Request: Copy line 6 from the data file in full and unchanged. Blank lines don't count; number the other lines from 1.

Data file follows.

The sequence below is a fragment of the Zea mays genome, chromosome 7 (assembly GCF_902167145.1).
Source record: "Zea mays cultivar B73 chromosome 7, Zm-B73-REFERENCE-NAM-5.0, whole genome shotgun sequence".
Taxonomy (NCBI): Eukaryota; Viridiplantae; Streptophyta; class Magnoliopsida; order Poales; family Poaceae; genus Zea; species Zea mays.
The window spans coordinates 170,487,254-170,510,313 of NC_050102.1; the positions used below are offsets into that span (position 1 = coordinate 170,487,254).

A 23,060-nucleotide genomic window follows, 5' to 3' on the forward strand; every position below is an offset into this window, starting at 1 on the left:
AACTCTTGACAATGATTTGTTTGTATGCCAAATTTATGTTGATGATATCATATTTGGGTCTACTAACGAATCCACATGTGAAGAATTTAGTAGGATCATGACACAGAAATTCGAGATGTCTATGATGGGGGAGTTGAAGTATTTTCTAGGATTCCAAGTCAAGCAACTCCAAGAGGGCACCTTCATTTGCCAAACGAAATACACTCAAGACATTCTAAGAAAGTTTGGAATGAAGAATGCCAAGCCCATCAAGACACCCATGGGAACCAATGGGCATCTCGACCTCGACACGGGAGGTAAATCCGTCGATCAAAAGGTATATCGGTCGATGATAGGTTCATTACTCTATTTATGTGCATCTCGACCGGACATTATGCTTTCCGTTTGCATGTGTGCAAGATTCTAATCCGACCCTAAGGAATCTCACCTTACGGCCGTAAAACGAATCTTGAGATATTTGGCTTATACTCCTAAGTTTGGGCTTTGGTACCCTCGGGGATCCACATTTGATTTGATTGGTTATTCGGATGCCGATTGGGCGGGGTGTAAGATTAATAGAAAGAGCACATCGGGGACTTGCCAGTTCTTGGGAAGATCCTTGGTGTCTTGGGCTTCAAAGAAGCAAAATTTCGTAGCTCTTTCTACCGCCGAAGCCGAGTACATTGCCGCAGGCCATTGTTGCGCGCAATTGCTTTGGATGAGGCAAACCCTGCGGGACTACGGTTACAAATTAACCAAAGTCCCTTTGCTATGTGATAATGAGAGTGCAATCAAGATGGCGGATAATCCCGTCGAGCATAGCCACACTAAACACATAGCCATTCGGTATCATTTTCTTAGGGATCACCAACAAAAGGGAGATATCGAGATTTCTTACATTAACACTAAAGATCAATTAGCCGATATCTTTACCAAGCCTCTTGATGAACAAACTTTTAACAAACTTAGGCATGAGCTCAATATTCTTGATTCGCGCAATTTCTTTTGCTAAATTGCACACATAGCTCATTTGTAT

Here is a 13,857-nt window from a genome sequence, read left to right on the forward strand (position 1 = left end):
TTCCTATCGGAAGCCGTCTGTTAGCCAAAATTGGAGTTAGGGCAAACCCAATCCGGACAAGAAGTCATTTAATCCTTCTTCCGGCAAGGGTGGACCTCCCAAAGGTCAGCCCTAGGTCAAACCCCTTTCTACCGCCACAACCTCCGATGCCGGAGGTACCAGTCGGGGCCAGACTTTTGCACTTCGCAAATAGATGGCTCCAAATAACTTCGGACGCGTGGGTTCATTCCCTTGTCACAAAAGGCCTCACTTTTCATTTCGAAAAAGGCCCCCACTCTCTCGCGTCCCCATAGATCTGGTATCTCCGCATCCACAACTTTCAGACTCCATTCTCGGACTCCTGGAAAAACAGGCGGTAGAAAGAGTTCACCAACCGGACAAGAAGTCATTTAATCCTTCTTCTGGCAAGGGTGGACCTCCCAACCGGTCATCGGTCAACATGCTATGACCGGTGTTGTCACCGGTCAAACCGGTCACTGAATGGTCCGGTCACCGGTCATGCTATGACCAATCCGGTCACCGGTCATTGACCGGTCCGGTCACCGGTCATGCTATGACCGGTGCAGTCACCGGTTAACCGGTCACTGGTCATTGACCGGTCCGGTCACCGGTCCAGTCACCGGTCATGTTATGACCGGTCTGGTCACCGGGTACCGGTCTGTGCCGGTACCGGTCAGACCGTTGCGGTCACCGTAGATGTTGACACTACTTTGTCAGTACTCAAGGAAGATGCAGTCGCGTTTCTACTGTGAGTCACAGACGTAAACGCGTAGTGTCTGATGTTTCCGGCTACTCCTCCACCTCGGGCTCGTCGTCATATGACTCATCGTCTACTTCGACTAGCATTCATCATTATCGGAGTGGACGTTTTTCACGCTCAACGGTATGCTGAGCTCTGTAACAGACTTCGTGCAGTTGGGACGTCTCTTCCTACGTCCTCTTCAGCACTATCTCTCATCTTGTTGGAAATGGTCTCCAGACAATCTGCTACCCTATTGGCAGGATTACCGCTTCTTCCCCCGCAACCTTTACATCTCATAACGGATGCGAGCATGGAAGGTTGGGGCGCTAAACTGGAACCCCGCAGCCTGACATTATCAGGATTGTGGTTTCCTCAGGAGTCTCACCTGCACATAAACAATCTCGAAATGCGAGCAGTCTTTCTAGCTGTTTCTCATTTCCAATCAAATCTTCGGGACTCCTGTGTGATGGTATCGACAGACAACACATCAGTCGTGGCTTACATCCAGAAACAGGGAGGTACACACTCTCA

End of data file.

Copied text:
AACTCTTGACAATGATTTGTTTGTATGCCAAATTTATGTTGATGATATCATATTTGGGTCTACTAACGAATCCACATGTGAAGAATTTAGTAGGATCATGACACAGAAATTCGAGATGTCTATGATGGGGGAGTTGAAGTATTTTCTAGGATTCCAAGTCAAGCAACTCCAAGAGGGCACCTTCATTTGCCAAACGAAATACACTCAAGACATTCTAAGAAAGTTTGGAATGAAGAATGCCAAGCCCATCAAGACACCCATGGGAACCAATGGGCATCTCGACCTCGACACGGGAGGTAAATCCGTCGATCAAAAGGTATATCGGTCGATGATAGGTTCATTACTCTATTTATGTGCATCTCGACCGGACATTATGCTTTCCGTTTGCATGTGTGCAAGATTCTAATCCGACCCTAAGGAATCTCACCTTACGGCCGTAAAACGAATCTTGAGATATTTGGCTTATACTCCTAAGTTTGGGCTTTGGTACCCTCGGGGATCCACATTTGATTTGATTGGTTATTCGGATGCCGATTGGGCGGGGTGTAAGATTAATAGAAAGAGCACATCGGGGACTTGCCAGTTCTTGGGAAGATCCTTGGTGTCTTGGGCTTCAAAGAAGCAAAATTTCGTAGCTCTTTCTACCGCCGAAGCCGAGTACATTGCCGCAGGCCATTGTTGCGCGCAATTGCTTTGGATGAGGCAAACCCTGCGGGACTACGGTTACAAATTAACCAAAGTCCCTTTGCTATGTGATAATGAGAGTGCAATCAAGATGGCGGATAATCCCGTCGAGCATAGCCACACTAAACACATAGCCATTCGGTATCATTTTCTTAGGGATCACCAACAAAAGGGAGATATCGAGATTTCTTACATTAACACTAAAGATCAATTAGCCGATATCTTTACCAAGCCTCTTGATGAACAAACTTTTAACAAACTTAGGCATGAGCTCAATATTCTTGATTCGCGCAATTTCTTTTGCTAAATTGCACACATAGCTCATTTGTAT